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A unique sense of female unity helps trio of Powell River restaurants succeed

Sarah McClean, along with business partner Mike Salome, opened Costa del Sol in 2012, which was followed by Coastal Cookery two years later, and Culaccino became the third establishment in 2017
Sarah McClean, along with her all-female, front-of-house management team, successfully run three restaurants.

Sarah McClean remembers the quiet Sundays when she had time to sit down, catch up and read a good book while waiting for customers to arrive at her restaurant.

That was nine years ago.

Today, Sundays are one of the week's busiest days for her and her team of employees, who run three bustling restaurants in Powell River under the Point Group Hospitality banner.

 "Seeing the changes in the community since I moved here in 2012 has been incredible," McClean says. "The COVID-19 pandemic has been a bit of a pause, but our community has stayed supportive the whole time."

Much of the success she's earned over the years has come with the help of her all-female, front-of-house management team, who oversee all three locations.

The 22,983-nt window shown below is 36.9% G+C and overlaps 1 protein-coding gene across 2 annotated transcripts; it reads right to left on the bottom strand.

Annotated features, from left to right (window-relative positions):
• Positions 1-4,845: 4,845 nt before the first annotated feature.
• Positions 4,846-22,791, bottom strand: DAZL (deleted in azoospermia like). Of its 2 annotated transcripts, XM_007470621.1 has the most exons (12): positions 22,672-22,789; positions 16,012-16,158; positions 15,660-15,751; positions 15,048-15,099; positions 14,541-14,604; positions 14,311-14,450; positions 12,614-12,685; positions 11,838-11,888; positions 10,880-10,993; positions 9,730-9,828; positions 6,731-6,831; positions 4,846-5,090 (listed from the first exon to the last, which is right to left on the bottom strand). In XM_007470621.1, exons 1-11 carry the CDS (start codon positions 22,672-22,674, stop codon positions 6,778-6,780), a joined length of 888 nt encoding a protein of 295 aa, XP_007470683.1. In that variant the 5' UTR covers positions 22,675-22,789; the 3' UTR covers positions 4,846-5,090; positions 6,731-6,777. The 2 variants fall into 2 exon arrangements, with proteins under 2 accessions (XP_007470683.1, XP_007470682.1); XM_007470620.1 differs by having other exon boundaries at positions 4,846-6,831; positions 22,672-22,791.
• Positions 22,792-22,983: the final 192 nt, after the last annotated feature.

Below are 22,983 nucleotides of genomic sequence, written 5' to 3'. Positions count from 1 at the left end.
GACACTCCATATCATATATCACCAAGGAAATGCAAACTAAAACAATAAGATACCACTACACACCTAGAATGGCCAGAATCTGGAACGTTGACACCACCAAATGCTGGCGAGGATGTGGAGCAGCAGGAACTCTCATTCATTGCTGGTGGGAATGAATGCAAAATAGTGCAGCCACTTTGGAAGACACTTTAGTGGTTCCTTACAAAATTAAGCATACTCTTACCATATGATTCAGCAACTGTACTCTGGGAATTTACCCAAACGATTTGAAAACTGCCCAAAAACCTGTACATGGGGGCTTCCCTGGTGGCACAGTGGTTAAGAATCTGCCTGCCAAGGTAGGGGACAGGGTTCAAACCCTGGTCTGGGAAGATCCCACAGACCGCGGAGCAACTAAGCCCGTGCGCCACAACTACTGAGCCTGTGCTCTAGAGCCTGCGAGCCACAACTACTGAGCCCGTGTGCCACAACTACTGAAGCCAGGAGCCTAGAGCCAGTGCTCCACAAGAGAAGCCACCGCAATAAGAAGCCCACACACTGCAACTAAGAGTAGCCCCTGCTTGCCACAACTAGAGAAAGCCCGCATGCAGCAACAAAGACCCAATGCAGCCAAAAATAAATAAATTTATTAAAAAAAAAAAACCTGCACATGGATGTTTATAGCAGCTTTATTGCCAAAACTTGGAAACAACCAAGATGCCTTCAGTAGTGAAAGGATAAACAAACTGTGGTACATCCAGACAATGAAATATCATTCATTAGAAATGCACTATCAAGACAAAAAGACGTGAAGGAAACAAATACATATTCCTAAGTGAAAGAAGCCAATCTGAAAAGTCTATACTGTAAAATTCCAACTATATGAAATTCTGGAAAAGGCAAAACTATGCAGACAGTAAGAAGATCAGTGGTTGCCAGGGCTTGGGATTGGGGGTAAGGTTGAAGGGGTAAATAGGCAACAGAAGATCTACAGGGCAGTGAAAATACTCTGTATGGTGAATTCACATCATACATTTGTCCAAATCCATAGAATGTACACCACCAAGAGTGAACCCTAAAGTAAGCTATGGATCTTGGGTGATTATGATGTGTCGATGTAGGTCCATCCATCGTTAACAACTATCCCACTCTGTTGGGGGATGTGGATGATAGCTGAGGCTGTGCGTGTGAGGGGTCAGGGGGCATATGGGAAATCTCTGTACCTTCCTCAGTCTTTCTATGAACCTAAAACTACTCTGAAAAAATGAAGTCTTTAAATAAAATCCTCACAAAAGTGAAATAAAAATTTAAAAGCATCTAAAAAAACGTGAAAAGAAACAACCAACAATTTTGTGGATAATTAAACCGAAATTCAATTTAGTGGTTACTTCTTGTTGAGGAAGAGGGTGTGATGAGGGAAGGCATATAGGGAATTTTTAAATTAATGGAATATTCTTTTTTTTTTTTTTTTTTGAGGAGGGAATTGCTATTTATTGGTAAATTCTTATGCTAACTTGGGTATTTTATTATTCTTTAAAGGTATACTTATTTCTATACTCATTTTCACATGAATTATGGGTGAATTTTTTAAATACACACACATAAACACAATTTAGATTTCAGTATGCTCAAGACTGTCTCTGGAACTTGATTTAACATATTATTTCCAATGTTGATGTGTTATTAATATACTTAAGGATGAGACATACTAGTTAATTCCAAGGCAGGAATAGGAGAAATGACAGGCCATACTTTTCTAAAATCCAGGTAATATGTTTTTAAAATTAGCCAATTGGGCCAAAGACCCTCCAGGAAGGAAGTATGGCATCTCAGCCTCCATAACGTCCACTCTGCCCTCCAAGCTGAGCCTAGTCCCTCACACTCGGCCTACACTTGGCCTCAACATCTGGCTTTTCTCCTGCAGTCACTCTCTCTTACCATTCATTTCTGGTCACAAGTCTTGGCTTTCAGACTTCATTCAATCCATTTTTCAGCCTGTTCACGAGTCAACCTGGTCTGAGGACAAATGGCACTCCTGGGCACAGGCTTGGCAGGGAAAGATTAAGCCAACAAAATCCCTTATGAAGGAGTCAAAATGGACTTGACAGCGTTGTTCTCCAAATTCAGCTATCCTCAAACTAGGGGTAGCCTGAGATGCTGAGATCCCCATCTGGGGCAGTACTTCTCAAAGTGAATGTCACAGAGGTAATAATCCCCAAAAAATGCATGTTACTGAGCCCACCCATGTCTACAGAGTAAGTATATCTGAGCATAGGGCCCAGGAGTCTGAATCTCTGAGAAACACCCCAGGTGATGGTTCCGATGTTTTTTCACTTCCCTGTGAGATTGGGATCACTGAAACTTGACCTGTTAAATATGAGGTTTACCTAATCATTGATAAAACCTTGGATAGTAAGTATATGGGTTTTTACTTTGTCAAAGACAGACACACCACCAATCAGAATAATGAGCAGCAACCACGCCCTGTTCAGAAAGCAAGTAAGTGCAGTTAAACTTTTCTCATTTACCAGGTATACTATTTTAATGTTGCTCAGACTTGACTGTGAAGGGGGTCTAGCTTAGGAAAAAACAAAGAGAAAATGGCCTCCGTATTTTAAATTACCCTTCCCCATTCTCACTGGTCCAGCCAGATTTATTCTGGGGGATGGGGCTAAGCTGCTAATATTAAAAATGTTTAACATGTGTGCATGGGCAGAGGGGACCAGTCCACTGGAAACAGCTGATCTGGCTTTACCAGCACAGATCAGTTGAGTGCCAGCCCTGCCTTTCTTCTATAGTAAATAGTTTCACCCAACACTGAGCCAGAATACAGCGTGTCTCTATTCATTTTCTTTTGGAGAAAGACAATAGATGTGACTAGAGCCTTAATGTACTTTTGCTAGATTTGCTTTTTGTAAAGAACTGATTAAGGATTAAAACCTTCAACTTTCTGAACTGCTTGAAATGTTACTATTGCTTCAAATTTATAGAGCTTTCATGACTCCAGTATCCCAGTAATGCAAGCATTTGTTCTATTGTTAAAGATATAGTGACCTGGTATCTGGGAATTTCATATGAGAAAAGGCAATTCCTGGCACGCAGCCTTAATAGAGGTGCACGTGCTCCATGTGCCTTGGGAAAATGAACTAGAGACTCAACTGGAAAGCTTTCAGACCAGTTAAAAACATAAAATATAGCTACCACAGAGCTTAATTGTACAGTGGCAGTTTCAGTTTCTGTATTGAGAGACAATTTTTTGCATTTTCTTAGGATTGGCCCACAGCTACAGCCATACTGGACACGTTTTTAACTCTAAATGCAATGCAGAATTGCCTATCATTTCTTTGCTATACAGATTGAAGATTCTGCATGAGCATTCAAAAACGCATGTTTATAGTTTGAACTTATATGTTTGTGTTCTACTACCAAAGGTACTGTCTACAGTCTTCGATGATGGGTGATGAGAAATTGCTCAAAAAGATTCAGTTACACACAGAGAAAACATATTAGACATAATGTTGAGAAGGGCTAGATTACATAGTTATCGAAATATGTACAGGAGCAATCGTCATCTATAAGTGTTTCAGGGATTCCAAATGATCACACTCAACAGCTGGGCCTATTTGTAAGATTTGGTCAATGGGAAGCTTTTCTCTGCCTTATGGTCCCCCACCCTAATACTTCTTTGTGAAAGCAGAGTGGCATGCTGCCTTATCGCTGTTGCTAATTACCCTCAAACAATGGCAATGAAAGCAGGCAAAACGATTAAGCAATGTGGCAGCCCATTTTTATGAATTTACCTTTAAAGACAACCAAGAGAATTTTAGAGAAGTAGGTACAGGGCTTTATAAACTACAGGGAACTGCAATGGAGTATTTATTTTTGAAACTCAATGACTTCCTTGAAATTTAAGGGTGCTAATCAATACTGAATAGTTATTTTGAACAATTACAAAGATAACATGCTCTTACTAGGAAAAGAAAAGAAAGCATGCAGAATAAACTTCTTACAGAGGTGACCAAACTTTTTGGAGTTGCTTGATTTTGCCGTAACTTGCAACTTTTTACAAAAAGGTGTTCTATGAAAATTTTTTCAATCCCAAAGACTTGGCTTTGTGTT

McClean, along with business partner Mike Salome, started with Costa del Sol in 2012. That was followed by Coastal Cookery two years later, and Culaccino became the third establishment in 2017.

 In the intervening years, she somehow found time to have two children.

 "I don't recommend doing it that way," McClean laughs. "It was a busy five years, but now, it is funny to think back on how I did it. It was kind of insane, but the kids are great, and the restaurants are successful." 

Much of that achievement is owed to her crew of employees, who provide an unspoken understanding and supportive environment for each other, she says.

"The men on the team are just as important, but the women are impressive and extremely capable," McClean says. "They are all very hard-working and have this underlying notion of the unique struggle that other women experience."

It cultivates a unique sense of unity. 

"There's a lot of ways we support each other," she says. "We know how to be there and help. It takes women to support women so we can accomplish all the things we believe we need to as parents, educators, and business owners." 

McClean remembers her career in restaurants before settling in Powell River as male-centric.

"It used to be the A-type, strong, egocentric, outgoing men who typically would get promoted before a creative-minded, empathetic woman," she says. "So, I feel proud of the fair and equitable environment I have provided for my team. 

"And the women who have been interested in working for me have done so because they have seen the succession plan where other women have progressed." 

For more information about the three restaurants managed by McClean and her team, visit